The 2012 appropriations bill that funds the Energy Department directed officials to do a major review of “contract management” for all nuclear facility cleanups with budgets over $1 billion. The study is due in May, according to the bill, and must assess whether practices “foster a positive nuclear safety culture or resolve nuclear safety-related design issues.”
Lawmakers also balked at the department’s 2012 funding request of $840 million for the project — a 22% increase from the $690 million a year that was projected. Instead, lawmakers agreed to $740 million.
The reduced amount probably is not enough to keep the construction on schedule given the engineering challenges that have emerged, Huizenga said. Still, he added, the project “is an extremely high priority for us,” and the department will push ahead until it is complete.[…]
Enjoy your visits to the Shrines of Death. We honor and we value the invention of the nuclear bomb and the devastation wrought by it. The national parks system, brought into existence to conserve into perpetuity the natural beauty of this country, will now hold within its expanses the sites where we developed the ways and means to end all life on earth, if Congress has its way. You may develop some cancers or other issues after visiting these new parks but, after all, they are monuments to death and destruction – what could be more appropriate? The deaths of a few civilians would be a celebration of sorts. A forever pledge to remind us what is important to us.
Breathe deep the gathering gloom.
“Ours is a world of nuclear giants and ethical infants. We know more about war than we know about peace, more about killing than we know about living. We have grasped the mystery of the atom and rejected the Sermon on the Mount.” – Gen. Omar Bradley
Update: I was just speaking with a relative about this and it was suggested that the designation “national park” did not imply some sort of honor or reverence on these sites, but merely a method of changing the funding route. “Surely Congress does not intend for people to tour the places?” I was asked. Here are excerpts from the original Washington Post article about the subject. You will note that, in fact, the making of these three spots into national parks is intended as an honor to our “greatest achievement”, and tours are being planned.
[…]The designations would make possible wider exposure of the aging laboratories, which altered history — and, some say, darkened it.
The Hanford site produced plutonium. The Oak Ridge site enriched uranium. And workers in Los Alamos used those materials to assemble the Little Boy and Fat Man bombs dropped on Japan, forcing the Japanese surrender and ending the war. About 200,000 civilians in Hiroshima and Nagasaki perished.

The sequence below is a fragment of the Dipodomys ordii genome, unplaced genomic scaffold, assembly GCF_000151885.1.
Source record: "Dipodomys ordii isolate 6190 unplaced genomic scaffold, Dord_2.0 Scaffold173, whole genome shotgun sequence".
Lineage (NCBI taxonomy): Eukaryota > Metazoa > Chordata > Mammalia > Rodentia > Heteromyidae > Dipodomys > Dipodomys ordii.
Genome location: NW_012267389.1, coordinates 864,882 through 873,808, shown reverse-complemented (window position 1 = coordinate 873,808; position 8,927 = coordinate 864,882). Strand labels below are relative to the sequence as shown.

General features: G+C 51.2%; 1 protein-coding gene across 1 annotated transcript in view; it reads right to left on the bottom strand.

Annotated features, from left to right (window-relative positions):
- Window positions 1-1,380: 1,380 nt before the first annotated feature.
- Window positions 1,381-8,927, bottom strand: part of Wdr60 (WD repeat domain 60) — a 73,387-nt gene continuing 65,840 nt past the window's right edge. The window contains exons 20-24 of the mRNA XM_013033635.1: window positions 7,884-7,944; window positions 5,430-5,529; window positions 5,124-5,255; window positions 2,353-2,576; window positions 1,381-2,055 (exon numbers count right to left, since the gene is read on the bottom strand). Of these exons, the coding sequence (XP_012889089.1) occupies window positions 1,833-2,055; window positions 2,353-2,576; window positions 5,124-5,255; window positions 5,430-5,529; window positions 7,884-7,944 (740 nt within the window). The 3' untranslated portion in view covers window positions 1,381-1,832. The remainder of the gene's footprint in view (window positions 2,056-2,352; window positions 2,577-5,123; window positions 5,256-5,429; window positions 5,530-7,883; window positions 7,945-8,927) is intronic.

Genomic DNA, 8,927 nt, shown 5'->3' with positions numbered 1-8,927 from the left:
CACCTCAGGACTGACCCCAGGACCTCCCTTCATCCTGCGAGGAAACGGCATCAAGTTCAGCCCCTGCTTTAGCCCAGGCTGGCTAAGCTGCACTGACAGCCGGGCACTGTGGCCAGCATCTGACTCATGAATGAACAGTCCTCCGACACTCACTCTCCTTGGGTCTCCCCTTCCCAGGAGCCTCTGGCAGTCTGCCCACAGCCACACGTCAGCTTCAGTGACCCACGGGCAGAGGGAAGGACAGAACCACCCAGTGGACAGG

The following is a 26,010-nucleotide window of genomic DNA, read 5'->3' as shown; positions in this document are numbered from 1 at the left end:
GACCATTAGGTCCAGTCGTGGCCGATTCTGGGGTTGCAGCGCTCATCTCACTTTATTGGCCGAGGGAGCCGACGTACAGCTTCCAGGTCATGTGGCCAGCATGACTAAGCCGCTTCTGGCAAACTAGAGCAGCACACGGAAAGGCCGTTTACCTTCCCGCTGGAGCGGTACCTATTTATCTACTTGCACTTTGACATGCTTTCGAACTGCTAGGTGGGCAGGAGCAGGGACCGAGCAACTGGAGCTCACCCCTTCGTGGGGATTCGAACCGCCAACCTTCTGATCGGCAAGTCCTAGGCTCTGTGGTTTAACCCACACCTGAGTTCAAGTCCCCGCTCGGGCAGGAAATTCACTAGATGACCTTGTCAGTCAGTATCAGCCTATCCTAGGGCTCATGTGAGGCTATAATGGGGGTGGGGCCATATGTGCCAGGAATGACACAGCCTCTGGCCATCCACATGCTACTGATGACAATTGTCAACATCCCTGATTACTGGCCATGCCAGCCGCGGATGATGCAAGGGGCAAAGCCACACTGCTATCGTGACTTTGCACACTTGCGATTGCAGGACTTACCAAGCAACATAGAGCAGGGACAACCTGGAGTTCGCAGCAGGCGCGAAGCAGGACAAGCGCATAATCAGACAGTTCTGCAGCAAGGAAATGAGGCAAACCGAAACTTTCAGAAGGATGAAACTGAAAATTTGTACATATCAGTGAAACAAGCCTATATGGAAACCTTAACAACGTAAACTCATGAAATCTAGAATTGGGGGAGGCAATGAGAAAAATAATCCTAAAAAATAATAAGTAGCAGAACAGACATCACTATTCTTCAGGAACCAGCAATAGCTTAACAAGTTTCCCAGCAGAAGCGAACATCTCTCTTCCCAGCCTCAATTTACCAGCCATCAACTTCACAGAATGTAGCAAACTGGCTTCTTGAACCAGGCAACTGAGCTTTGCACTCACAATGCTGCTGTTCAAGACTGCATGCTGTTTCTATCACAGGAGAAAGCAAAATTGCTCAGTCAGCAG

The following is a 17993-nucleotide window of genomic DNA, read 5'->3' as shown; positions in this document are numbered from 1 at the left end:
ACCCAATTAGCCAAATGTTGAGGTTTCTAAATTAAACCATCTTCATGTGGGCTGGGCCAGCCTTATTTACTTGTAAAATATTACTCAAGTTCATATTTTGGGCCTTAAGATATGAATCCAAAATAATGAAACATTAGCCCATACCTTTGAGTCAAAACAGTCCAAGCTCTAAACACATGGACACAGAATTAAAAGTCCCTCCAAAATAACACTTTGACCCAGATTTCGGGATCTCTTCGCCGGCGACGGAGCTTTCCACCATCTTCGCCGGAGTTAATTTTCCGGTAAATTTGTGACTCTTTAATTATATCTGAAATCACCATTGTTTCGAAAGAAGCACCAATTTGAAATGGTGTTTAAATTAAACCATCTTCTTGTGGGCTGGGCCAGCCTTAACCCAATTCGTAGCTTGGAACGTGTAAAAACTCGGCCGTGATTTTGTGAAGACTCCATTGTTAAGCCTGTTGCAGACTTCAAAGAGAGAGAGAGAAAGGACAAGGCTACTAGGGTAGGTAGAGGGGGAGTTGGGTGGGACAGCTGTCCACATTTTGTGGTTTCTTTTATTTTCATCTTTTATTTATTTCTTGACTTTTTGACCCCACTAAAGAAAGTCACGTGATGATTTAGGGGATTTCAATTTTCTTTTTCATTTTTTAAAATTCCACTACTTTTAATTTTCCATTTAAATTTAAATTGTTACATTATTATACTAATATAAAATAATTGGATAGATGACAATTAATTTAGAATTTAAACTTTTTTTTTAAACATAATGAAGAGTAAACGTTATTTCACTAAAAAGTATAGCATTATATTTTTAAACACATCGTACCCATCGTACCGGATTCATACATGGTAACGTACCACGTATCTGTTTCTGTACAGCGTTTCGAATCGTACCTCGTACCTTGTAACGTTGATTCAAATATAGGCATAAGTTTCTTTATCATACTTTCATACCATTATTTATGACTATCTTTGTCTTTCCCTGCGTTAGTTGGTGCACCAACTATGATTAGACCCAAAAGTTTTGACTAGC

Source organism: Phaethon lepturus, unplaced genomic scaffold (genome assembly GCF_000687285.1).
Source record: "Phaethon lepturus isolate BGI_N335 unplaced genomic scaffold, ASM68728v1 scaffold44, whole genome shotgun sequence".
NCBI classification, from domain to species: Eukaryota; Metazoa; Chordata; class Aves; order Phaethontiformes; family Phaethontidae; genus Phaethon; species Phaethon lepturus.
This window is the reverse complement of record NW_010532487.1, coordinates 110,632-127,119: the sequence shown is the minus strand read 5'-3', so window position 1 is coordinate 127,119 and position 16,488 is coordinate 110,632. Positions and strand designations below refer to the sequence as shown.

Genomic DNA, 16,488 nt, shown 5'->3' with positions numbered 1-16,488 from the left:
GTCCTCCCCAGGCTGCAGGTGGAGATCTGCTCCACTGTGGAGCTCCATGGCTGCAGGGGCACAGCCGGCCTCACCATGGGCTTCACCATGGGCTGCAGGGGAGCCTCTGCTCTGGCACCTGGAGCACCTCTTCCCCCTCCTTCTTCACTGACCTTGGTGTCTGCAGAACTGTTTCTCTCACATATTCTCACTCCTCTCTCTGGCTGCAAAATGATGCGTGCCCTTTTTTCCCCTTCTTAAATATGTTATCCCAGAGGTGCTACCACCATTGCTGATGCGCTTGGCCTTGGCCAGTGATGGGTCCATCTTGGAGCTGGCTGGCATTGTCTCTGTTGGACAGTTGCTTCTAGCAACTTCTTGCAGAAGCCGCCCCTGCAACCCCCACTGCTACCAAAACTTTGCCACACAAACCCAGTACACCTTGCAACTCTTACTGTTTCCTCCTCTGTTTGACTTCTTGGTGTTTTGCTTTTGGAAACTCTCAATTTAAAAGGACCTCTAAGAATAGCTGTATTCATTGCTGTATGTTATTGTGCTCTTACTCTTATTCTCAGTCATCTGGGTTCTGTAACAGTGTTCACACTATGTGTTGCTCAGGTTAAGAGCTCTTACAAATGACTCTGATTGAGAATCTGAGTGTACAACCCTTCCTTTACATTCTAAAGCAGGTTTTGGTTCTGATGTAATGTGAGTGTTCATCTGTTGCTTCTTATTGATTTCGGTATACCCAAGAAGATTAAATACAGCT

The Advisory Council on Historic Preservation called the creation and use of the atomic bomb “the single most significant event of the 20th century’’ in advocating the preservation of buildings once scheduled for demolition.
The president of the Japanese American Association of New York is not as nostalgic. Any commemoration of the sites, Gary S. Moriwaki said, should educate visitors “on the devastating effects of the bombs dropped” on Japan.[…]
“You can’t deny the impact nuclear weapons have had,” said Micah Zenko, a fellow at the Council on Foreign Relations who specializes in nuclear policy. Zenko said preserving the Manhattan Project sites makes sense. “It’s a part of American history that most people forget.”
America’s race with Nazi Germany to develop the first atomic bomb received its code name, the Manhattan Project, in late 1941. The establishment of the Manhattan Engineering District followed in August 1942.
Huizenga said he is certain that tourists can safely visit any Manhattan Project site. “Tours will steer well clear of contaminated areas. You would have to be directly digging up the waste to be at risk of being exposed by it,” he said.[…]
That thinking changed in 1997, when a team from the federal Advisory Council for Historic Preservation visited and team members were impressed by what they saw. Later the National Park Service recommended the establishment of parks at the sites that “could expand and enhance . . . public understanding of this nationally significant story in 20th century American history.’’[…]
As a national park, Oak Ridge could easily top the roughly 1,500 visitors a year who tour the site now, said Brown, of the city visitors bureau. Tours are conducted by the Energy Department five days a week from June to September.
Brown has ridden the tour bus that boards at the nearby American Museum of Science and Energy and passes through the tall laboratory fence. The lab’s graphite reactor, she said, is an awesome sight.
“It’s really cool. It’s very nostalgic,” she said.
The tour included an old control room, where a logbook encased in glass recorded the time when the reactor first went critical, about 5 a.m. Nov. 4, 1943.[…]
At Los Alamos National Laboratory,there are no tours currently, a spokeswoman said. Kelly, of the Atomic Heritage Foundation, said she hopes a park designation will open the site to tours that would include garagelike buildings where the bombs were assembled and Oppenheimer’s old house, a small cottage where a woman has lived since 1951.